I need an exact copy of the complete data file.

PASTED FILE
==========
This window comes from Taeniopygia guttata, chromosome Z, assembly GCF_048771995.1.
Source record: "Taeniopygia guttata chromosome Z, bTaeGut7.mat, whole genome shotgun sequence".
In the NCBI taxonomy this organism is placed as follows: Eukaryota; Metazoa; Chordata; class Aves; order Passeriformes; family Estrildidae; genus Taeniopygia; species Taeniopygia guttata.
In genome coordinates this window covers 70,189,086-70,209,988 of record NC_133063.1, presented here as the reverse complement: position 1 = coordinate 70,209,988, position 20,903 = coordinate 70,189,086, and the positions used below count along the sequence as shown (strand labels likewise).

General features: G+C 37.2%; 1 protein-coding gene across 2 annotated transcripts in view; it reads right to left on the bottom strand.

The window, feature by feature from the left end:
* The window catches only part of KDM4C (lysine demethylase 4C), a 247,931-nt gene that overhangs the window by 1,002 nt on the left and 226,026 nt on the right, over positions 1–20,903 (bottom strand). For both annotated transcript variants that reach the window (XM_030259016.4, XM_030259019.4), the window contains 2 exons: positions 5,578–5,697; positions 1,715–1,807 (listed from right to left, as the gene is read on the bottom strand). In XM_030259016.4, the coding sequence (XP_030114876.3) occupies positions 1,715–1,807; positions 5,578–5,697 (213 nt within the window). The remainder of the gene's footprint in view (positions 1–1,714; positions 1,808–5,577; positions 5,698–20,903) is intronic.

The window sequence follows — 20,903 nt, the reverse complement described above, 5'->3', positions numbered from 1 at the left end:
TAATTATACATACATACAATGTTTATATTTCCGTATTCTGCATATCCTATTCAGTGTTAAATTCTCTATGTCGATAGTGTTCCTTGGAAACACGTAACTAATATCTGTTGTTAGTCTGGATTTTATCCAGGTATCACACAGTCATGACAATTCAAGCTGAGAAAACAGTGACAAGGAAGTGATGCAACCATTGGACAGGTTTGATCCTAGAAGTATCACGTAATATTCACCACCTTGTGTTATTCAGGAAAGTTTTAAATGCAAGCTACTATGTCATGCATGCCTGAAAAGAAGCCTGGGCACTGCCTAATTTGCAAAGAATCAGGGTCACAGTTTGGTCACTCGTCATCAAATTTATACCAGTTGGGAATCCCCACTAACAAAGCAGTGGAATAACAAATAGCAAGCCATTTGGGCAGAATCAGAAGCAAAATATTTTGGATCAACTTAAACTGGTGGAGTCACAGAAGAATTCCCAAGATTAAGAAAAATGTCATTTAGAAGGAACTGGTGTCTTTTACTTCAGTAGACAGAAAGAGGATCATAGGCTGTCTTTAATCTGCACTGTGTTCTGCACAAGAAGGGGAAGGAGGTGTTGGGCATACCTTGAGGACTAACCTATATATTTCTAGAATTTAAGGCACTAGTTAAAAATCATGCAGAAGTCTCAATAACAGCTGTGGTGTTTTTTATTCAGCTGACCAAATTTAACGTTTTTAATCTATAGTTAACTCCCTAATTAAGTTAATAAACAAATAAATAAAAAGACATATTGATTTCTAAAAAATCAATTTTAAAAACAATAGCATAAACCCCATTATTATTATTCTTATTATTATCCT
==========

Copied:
This window comes from Taeniopygia guttata, chromosome Z, assembly GCF_048771995.1.
Source record: "Taeniopygia guttata chromosome Z, bTaeGut7.mat, whole genome shotgun sequence".
In the NCBI taxonomy this organism is placed as follows: Eukaryota; Metazoa; Chordata; class Aves; order Passeriformes; family Estrildidae; genus Taeniopygia; species Taeniopygia guttata.
In genome coordinates this window covers 70,189,086-70,209,988 of record NC_133063.1, presented here as the reverse complement: position 1 = coordinate 70,209,988, position 20,903 = coordinate 70,189,086, and the positions used below count along the sequence as shown (strand labels likewise).

General features: G+C 37.2%; 1 protein-coding gene across 2 annotated transcripts in view; it reads right to left on the bottom strand.

The window, feature by feature from the left end:
* The window catches only part of KDM4C (lysine demethylase 4C), a 247,931-nt gene that overhangs the window by 1,002 nt on the left and 226,026 nt on the right, over positions 1–20,903 (bottom strand). For both annotated transcript variants that reach the window (XM_030259016.4, XM_030259019.4), the window contains 2 exons: positions 5,578–5,697; positions 1,715–1,807 (listed from right to left, as the gene is read on the bottom strand). In XM_030259016.4, the coding sequence (XP_030114876.3) occupies positions 1,715–1,807; positions 5,578–5,697 (213 nt within the window). The remainder of the gene's footprint in view (positions 1–1,714; positions 1,808–5,577; positions 5,698–20,903) is intronic.

The window sequence follows — 20,903 nt, the reverse complement described above, 5'->3', positions numbered from 1 at the left end:
TAATTATACATACATACAATGTTTATATTTCCGTATTCTGCATATCCTATTCAGTGTTAAATTCTCTATGTCGATAGTGTTCCTTGGAAACACGTAACTAATATCTGTTGTTAGTCTGGATTTTATCCAGGTATCACACAGTCATGACAATTCAAGCTGAGAAAACAGTGACAAGGAAGTGATGCAACCATTGGACAGGTTTGATCCTAGAAGTATCACGTAATATTCACCACCTTGTGTTATTCAGGAAAGTTTTAAATGCAAGCTACTATGTCATGCATGCCTGAAAAGAAGCCTGGGCACTGCCTAATTTGCAAAGAATCAGGGTCACAGTTTGGTCACTCGTCATCAAATTTATACCAGTTGGGAATCCCCACTAACAAAGCAGTGGAATAACAAATAGCAAGCCATTTGGGCAGAATCAGAAGCAAAATATTTTGGATCAACTTAAACTGGTGGAGTCACAGAAGAATTCCCAAGATTAAGAAAAATGTCATTTAGAAGGAACTGGTGTCTTTTACTTCAGTAGACAGAAAGAGGATCATAGGCTGTCTTTAATCTGCACTGTGTTCTGCACAAGAAGGGGAAGGAGGTGTTGGGCATACCTTGAGGACTAACCTATATATTTCTAGAATTTAAGGCACTAGTTAAAAATCATGCAGAAGTCTCAATAACAGCTGTGGTGTTTTTTATTCAGCTGACCAAATTTAACGTTTTTAATCTATAGTTAACTCCCTAATTAAGTTAATAAACAAATAAATAAAAAGACATATTGATTTCTAAAAAATCAATTTTAAAAACAATAGCATAAACCCCATTATTATTATTCTTATTATTATCCT